The Robinson Street skeletons have started already tickling the imagination of Tollywood directors some of whom told HT that it is perfect fodder for films, with a few saying they are just waiting for a producer to turn it on celluloid.
“There are a lot of dramatic elements such as incest, carcass, skeletons and spiritual books in the Robinson Street plot. People are comparing entire episode to that of Hitchcock’s Psycho, but I think this is even more dark, gruesome and gory,” said filmmaker Anik Dutta, who debuted in 2012 with Bhooter Bhabishyat (2012), one of the biggest blockbusters of recent times.
Bhooter Bhabishyat was a story on ghosts and supernatural elements with a touch of satire. Dutta is not really interested in making a film based on the plot right now, but he thinks the incident is eminently suitable to adapt it into a film.
“Hitchcock’s Psycho was dark, but Robinson Street is darker. It may be thrilling to read about Partha De and how he spent his life with the skeletons of his sister Debjani and their two dogs, but I am not sure how many people can accept a plot so dark on the screen,” added Dutta.
On Tuesday, HT spoke to a few Tollywood directors and scriptwriters who directed films on ghosts and thrillers. All described the world of the De family is cut out for films.
Take Haranath Chakraborty, who has directed Chhayamoy (2013) based on Shirshendu Mukhopadhyay’s story on supernatural elements. Chakraborty told HT that he is willing to direct a film on Hitchcock’s Psycho house (as the Robinson Street house is being popularly described) if any producer comes forward with funds. “The story has all the ingredients for a film. It depends on how the director and the scriptwriter want to present the story… it can either be a thriller, or a comedy,” said the filmmaker.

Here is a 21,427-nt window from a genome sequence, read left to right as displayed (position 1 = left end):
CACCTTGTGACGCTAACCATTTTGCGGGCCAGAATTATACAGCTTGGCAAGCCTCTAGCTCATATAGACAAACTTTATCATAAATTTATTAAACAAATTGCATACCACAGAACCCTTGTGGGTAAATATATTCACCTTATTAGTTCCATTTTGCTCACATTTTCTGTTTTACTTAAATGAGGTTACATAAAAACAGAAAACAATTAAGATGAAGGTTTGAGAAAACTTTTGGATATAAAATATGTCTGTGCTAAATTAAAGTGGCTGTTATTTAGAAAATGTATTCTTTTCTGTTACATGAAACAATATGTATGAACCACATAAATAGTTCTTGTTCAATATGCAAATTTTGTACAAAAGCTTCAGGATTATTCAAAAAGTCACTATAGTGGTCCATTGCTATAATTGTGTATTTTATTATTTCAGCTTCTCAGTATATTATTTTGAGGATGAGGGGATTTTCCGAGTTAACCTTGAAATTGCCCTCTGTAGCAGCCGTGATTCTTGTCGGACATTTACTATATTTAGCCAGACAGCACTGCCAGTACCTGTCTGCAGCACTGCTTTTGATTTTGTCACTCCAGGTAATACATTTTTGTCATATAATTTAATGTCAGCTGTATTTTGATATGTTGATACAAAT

NK Salil, one of the most successful scriptwriters in Tollywood, with hits such as Minister Fatakeshto, Boss, Rangbazz and Paglu 2 under his belt, admitted Robinson Street skeletons hold out a ‘good subject’ for films because of the interplay of psychological elements. “From schizophrenia to multiple personality disorder, the plot has various elements. Some parts of the incident need to be changed for the big screen,” he says.
Interestingly, Dutta also said that a few days ago, he and his editor were having a conversation on how a series of amusing stories can be spun off from the Robinson Street incident.
“I am sure a few directors in Tollywood have already started thinking of story ideas on the plot. Directors such as Roman Polanski could have made a great film on it,” said Dutta.
There are other shades of opinion too. Aniket Chatterjee, who recently directed a thriller Room No 103 said he would rather make a film on how the media is projecting the incident.
“It’s very annoying how the media is handling the whole incident, especially the summary trials. Nobody is certain what really happened but the media is constantly hammering certain things in the mind of the viewers as the truth,” he says.